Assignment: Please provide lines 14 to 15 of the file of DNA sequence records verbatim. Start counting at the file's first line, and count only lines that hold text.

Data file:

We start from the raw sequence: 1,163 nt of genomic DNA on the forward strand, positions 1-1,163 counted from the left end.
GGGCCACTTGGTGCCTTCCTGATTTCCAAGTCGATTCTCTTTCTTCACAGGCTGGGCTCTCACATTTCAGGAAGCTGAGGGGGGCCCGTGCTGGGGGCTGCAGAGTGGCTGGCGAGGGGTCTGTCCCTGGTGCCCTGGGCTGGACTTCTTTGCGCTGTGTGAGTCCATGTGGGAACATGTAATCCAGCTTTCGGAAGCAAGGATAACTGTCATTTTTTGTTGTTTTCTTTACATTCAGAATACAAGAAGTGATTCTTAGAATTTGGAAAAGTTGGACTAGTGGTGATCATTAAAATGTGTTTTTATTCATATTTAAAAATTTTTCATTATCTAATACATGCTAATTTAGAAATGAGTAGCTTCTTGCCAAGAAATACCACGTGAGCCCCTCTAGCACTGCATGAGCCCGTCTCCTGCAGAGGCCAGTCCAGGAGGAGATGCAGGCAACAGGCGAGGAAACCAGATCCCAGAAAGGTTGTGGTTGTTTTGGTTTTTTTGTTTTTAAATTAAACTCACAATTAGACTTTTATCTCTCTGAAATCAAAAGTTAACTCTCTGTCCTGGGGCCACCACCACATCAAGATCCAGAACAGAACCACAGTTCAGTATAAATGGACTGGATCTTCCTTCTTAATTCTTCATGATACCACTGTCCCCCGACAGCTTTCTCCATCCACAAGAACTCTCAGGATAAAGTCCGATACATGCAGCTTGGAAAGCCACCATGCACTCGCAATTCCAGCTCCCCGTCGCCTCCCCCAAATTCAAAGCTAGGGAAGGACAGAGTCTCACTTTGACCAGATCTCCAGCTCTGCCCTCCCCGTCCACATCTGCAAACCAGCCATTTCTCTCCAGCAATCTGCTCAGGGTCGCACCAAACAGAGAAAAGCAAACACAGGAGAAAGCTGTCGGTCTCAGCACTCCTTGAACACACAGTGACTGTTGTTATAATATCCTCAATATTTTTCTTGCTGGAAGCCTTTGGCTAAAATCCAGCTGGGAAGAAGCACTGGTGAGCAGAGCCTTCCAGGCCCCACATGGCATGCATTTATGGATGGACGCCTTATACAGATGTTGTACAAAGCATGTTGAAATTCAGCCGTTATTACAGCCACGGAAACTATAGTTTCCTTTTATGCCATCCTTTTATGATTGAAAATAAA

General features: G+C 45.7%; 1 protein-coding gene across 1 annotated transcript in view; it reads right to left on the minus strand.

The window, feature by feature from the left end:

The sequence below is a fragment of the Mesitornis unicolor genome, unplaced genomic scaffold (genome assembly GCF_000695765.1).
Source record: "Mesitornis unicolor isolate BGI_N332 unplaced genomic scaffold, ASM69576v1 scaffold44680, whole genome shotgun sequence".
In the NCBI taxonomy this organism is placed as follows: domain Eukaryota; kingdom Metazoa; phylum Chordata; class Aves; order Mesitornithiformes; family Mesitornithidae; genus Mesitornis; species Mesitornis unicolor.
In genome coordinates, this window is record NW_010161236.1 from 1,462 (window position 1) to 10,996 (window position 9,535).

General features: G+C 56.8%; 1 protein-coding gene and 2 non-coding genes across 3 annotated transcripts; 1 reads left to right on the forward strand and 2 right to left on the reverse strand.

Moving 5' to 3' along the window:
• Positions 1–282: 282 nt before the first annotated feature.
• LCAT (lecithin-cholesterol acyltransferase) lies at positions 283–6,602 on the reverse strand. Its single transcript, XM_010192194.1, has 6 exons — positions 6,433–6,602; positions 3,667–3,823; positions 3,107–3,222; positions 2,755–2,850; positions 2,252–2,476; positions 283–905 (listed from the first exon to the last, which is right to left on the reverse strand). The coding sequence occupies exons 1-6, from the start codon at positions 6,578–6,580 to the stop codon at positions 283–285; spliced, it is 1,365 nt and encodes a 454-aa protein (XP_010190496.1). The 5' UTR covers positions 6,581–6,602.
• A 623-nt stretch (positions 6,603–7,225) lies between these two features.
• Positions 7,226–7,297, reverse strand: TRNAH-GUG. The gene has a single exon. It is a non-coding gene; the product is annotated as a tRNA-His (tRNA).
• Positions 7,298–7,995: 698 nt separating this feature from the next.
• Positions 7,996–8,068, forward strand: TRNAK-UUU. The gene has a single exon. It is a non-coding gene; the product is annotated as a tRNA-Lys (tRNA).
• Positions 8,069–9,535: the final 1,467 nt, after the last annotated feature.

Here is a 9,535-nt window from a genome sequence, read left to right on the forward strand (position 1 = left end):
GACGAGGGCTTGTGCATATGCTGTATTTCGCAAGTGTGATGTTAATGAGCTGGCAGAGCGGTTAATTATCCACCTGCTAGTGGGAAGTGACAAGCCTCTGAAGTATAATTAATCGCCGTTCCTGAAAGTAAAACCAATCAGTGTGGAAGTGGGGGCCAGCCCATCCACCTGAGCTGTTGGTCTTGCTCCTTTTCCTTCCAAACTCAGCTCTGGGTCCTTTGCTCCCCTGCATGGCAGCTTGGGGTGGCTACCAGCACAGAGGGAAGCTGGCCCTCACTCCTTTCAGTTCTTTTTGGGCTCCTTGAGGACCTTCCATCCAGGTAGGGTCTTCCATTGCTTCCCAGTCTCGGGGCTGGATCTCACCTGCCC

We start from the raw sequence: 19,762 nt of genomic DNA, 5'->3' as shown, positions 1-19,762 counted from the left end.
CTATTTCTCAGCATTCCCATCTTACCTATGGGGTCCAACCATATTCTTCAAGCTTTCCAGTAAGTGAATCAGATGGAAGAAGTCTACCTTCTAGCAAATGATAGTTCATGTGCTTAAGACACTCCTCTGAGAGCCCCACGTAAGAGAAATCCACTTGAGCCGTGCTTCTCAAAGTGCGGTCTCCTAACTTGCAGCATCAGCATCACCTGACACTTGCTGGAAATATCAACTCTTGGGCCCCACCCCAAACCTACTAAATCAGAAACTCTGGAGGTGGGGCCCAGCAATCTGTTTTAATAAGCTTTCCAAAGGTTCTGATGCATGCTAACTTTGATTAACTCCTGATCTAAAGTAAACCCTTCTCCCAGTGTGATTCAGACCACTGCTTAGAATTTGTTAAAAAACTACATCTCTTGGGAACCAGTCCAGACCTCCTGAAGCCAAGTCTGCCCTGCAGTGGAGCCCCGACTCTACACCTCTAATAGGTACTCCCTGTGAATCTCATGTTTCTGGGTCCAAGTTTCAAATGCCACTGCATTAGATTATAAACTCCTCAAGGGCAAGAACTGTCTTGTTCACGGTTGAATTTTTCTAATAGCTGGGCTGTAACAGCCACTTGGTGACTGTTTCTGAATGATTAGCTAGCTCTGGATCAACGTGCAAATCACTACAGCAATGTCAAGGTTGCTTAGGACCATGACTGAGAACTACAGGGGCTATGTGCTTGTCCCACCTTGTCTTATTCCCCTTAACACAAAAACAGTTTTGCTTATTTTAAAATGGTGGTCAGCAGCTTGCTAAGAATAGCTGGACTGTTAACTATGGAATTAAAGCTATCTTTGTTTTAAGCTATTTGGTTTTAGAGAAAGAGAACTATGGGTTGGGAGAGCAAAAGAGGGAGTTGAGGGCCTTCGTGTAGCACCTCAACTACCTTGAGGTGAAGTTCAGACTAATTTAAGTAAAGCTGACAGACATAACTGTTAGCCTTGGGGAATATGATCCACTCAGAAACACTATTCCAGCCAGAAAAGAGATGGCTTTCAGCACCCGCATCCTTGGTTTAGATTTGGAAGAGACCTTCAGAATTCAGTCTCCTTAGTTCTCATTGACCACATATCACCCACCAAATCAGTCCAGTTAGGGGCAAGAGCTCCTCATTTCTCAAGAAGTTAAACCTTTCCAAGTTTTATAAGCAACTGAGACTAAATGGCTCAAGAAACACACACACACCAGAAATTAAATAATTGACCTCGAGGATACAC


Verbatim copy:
• Positions 7,226–7,297, reverse strand: TRNAH-GUG. The gene has a single exon. It is a non-coding gene; the product is annotated as a tRNA-His (tRNA).
• Positions 7,298–7,995: 698 nt separating this feature from the next.